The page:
A reader of this blog recently asked my opinion on an article by Allison Hull entitled “Why Does Disney Hate Boys So Much?” It took me a while, but here are my thoughts.
The main argument of the article is worth considering and I will get to it later. First, I need to talk about some issues I have with the finer points. One area of concern is this passage:
Feminism has produced a hatred and overgeneralization of men. Where are all the John Wayne figures? Gone are the men who can be funny, sensitive, and yet virile and able to save the day. In their place are whiny babies, bumbling idiots, or mean, hurtful men.
The feminism line is a stereotype and “virile” is not a trait that I am looking for in portrayals of men. Competent, capable, with strength and sensitivity–yes. But “virile” has too many connotations of traditional masculinity, in my mind. (I do agree, however, that men and boys are often characterized as bumbling or hurtful.)
There is also a comment about “the Left” being responsible for the “scurry to make girls feel empowered and valued.” I think the desire for more balanced female characters is more broad-based that just “leftists.”
And, finally, the conclusion misses the mark for me:
[Disney’s] stories suggest boys are supposed to take a backseat to girls and let them do whatever they want. Boys’ dreams just aren’t considered as important. They don’t need to be cultivated and encouraged because they just don’t matter as much. Is this the message we want to send to our boys who will soon become men? Sit down, shut up, and listen to the women?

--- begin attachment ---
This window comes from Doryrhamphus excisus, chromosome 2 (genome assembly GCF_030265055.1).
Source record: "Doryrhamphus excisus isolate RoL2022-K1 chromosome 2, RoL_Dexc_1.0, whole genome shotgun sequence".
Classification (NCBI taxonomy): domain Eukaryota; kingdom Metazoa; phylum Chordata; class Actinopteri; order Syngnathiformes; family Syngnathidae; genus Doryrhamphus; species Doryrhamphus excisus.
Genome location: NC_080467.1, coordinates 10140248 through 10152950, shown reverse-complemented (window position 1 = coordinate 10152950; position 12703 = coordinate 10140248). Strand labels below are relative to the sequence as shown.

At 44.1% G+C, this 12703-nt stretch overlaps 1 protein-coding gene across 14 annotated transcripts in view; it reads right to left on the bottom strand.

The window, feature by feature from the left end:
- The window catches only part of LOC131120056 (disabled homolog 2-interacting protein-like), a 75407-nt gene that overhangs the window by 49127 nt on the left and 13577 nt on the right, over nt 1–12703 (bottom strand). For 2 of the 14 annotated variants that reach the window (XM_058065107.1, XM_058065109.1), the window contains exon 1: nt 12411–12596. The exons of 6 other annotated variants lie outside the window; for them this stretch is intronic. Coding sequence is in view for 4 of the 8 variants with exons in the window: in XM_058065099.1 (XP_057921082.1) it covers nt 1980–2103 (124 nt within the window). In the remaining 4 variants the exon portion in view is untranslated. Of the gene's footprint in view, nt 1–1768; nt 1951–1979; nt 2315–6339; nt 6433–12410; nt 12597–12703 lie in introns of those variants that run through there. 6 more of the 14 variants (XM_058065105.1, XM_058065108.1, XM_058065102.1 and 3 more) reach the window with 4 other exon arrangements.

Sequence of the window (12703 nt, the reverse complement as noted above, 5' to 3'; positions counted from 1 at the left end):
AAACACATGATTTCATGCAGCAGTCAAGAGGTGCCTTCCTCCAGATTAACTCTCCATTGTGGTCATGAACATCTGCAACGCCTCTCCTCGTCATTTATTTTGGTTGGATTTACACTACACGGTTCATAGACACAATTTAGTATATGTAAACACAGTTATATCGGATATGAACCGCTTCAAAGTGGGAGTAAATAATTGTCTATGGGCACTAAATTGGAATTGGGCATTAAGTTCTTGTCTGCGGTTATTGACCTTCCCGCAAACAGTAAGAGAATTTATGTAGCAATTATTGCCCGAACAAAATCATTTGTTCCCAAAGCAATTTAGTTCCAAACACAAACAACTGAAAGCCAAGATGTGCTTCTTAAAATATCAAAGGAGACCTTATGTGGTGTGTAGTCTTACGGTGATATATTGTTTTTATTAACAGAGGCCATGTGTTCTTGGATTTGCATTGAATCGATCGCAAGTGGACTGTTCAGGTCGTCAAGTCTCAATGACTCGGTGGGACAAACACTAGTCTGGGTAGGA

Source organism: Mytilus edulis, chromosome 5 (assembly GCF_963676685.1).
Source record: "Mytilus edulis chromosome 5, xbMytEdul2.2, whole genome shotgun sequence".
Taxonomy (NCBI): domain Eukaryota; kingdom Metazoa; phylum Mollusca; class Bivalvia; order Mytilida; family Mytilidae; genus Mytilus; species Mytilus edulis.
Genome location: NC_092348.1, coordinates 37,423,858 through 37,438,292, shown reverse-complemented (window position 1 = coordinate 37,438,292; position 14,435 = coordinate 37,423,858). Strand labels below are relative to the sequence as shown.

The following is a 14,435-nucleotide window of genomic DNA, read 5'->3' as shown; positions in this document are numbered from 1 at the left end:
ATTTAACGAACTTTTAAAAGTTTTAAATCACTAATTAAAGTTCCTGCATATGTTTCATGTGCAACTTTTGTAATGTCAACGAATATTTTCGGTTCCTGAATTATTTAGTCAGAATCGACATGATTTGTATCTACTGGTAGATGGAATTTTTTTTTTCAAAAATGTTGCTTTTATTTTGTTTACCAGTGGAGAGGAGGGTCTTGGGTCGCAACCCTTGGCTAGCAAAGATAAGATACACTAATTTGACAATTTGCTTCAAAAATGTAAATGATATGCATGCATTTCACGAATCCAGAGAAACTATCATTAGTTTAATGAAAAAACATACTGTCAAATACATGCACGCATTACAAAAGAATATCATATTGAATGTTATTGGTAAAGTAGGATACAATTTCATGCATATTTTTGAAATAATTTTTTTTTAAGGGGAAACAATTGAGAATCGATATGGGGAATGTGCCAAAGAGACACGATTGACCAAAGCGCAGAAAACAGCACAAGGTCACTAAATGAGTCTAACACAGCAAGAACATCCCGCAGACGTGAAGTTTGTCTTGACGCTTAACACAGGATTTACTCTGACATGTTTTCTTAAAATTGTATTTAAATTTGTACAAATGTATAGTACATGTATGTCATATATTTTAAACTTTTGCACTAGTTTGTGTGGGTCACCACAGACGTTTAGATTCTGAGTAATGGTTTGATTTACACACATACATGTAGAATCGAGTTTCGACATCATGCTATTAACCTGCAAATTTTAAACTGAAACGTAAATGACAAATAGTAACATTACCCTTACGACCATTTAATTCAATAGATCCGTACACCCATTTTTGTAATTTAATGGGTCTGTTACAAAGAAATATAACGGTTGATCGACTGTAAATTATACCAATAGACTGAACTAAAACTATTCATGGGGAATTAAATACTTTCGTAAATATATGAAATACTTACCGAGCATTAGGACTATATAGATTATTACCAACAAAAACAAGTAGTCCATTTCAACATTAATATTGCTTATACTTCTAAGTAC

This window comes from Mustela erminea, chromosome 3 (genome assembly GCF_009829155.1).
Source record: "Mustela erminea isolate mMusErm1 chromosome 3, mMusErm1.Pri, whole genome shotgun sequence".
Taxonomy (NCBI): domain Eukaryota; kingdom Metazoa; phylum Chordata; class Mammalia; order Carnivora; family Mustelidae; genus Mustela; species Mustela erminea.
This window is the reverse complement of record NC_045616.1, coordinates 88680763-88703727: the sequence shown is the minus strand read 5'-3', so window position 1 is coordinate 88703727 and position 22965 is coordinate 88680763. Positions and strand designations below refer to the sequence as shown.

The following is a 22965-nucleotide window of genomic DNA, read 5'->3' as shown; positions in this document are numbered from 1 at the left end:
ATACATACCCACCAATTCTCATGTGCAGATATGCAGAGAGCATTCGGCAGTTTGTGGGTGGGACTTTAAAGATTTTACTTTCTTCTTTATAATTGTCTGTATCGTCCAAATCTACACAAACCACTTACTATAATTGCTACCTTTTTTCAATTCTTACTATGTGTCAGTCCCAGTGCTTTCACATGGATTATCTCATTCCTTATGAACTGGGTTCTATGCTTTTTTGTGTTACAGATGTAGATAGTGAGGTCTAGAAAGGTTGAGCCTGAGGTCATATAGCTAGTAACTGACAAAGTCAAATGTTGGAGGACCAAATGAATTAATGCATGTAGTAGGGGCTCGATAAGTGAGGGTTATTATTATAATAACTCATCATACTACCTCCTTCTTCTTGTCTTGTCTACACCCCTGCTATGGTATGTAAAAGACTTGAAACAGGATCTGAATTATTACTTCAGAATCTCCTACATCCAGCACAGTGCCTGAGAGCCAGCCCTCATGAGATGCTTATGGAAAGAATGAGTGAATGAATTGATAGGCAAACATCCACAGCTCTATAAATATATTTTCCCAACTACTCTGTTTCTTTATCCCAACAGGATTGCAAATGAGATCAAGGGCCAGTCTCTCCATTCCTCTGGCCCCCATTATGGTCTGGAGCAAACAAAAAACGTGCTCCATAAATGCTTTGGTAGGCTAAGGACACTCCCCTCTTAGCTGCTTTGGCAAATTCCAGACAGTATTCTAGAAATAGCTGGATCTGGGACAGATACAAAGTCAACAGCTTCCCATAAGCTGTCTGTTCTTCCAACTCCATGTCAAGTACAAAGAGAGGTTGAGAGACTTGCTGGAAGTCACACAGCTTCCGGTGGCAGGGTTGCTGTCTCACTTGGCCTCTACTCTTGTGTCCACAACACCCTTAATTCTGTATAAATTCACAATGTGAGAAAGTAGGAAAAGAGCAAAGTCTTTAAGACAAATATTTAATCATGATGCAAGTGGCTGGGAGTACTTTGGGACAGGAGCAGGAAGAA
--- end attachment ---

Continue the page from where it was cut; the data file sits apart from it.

There is a whiff here of the snide remark against feminism made earlier, with the implication that feminism has led to girls and women running roughshod over boys and men. And the final two sentences speak to the fear that strong women will emasculate men, saying, for all intents and purposes, that “real men” should not sit passively and listen to bossy, overbearing–i.e. feminist–women. It seems Hull is seeking better portrayals of males as some kind of counterbalance to feminist influence. In contrast, I believe the point of improving depictions of men and boys is not to push back against feminism and the empowerment of female characters, nor to combat some imagined threat of emasculation. Rather, the goal is to create more balance between the sexes and challenge stereotypes about manhood and masculinity.
Finally, I don’t think anyone can argue that boys “don’t matter.” They may be less present on the Disney channel than elsewhere, but male characters still dominate the stories told in many areas of our popular culture, including much of Pixar’s work prior to the release of Brave.
In the main, however, this article raises an issue that I have talked about myself. I wrote a post a few years ago entitled “Raising Up One Sex While Denigrating the Other.” I was not talking about children’s films, but the question I asked was similar to the one being posed by Ms. Hull: why do producers of television and film believe the empowerment of girls and women requires the denigration and stereotyping of boys and men?
I’ve only seen two of the films Ms. Hull has described here–and the ridiculously popular Frozen is not one of them. Nor am I familiar with the programs on the Disney channel. So I am putting this question to all of you: does Disney “hate” boys? Have you noticed the trends outlined here, with male characters in children’s television and film becoming increasingly negative and stereotyped?
Comments welcome and encouraged! Thanks!
Disney logo from logos.wikia.com.